The deadly Rift Valley fever virus is on the move. First detected during the 1930s in southern Africa, the mosquito-borne pathogen had crossed the Sahara into Egypt by 1977 and by 1999 had traversed the Red Sea into Yemen and Saudi Arabia. Now it seems poised to enter the United States—and the results could be devastating.
“To say that Rift Valley fever makes West Nile look like a hiccup is an understatement,” says Mike Turell, a specialist at the U.S. Army Medical Research Institute in Fort Detrick, Maryland. Like West Nile, Rift Valley fever spreads rapidly in the warm weather mosquitoes favor. But Rift Valley fever is much more devastating. Most people who get West Nile don’t even know it, but 90 percent of those infected with the Rift Valley fever virus become demonstrably ill. Symptoms range from weakness and feverish illness to blindness and Ebola-like hemorrhaging. Victims are 10 times more likely to die from it than West Nile.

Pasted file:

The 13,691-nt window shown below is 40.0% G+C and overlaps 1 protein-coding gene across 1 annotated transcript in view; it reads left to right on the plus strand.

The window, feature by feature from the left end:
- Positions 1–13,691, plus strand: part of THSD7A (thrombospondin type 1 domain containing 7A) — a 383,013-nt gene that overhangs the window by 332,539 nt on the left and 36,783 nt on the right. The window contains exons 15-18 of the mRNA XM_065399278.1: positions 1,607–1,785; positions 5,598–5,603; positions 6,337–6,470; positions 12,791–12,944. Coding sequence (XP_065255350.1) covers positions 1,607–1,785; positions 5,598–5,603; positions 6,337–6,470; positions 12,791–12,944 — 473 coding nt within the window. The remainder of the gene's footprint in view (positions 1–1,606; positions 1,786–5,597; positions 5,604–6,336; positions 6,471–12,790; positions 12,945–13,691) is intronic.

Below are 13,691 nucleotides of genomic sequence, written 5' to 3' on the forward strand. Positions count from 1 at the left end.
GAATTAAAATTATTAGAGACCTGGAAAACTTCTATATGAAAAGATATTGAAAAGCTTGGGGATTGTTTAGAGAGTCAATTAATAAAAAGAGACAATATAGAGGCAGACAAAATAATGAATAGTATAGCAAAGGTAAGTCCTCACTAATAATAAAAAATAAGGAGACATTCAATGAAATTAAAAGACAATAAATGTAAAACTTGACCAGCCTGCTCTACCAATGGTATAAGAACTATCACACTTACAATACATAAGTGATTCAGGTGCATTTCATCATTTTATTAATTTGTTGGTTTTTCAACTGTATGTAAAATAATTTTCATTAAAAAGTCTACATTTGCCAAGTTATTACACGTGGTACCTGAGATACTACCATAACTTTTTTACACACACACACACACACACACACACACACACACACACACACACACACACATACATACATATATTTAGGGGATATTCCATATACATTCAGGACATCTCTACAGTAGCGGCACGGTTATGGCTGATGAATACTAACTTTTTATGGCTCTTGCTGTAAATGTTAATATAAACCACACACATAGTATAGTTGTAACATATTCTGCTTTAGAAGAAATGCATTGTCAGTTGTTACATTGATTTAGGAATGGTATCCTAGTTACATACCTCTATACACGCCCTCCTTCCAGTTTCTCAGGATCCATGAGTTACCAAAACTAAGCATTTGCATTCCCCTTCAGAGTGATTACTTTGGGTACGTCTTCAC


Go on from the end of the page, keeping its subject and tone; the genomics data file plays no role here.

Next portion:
If Rift Valley fever comes to the United States, it will most likely get here the way most scientists think West Nile did—via a mosquito on an airplane. “While the chance of any particular mosquito-borne virus hitching a ride on an airplane and surviving in the U.S. is like winning the lottery, somebody always wins the lottery,” Turell says. “So it’s more a question of when.”